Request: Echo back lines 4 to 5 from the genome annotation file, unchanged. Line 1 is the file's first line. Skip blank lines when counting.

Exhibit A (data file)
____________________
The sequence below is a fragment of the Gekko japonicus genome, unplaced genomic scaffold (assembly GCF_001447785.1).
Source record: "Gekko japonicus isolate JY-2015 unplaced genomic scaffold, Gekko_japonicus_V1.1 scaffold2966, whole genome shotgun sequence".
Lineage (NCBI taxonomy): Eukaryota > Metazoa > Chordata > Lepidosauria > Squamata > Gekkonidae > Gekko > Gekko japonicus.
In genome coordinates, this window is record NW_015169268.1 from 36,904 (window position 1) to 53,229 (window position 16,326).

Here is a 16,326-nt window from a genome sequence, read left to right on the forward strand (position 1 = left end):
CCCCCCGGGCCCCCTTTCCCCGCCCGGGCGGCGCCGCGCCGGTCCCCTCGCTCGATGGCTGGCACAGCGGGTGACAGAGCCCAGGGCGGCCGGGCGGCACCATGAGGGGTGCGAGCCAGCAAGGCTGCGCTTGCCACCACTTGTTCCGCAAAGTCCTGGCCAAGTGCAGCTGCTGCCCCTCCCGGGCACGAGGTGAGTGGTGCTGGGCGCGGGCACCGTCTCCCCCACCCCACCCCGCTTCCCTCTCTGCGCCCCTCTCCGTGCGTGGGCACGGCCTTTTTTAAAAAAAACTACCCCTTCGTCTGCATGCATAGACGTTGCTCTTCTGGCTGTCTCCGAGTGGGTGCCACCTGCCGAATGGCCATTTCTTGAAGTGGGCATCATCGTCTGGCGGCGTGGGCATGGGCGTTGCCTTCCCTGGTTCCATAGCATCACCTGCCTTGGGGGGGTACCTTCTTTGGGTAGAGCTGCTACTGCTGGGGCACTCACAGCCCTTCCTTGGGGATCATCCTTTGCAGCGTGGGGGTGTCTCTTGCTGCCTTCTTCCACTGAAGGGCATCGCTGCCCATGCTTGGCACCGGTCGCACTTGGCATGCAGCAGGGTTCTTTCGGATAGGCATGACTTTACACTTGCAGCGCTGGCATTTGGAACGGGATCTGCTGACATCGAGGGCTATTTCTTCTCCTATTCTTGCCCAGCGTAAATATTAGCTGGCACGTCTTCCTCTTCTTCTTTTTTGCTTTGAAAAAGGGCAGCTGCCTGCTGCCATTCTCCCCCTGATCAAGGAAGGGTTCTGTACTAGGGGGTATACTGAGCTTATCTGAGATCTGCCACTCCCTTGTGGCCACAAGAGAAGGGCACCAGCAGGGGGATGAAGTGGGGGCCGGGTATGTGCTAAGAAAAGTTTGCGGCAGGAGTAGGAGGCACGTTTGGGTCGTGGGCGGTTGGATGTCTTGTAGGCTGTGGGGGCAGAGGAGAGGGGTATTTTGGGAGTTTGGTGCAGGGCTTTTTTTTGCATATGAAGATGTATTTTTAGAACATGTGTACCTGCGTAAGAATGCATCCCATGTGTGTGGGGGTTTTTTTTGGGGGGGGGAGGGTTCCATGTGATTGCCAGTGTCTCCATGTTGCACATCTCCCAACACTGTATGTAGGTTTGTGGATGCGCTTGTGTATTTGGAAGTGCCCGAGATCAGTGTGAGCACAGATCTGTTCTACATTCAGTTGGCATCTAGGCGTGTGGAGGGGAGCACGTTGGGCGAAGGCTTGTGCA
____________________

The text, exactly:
In genome coordinates, this window is record NW_015169268.1 from 36,904 (window position 1) to 53,229 (window position 16,326).

Here is a 16,326-nt window from a genome sequence, read left to right on the forward strand (position 1 = left end):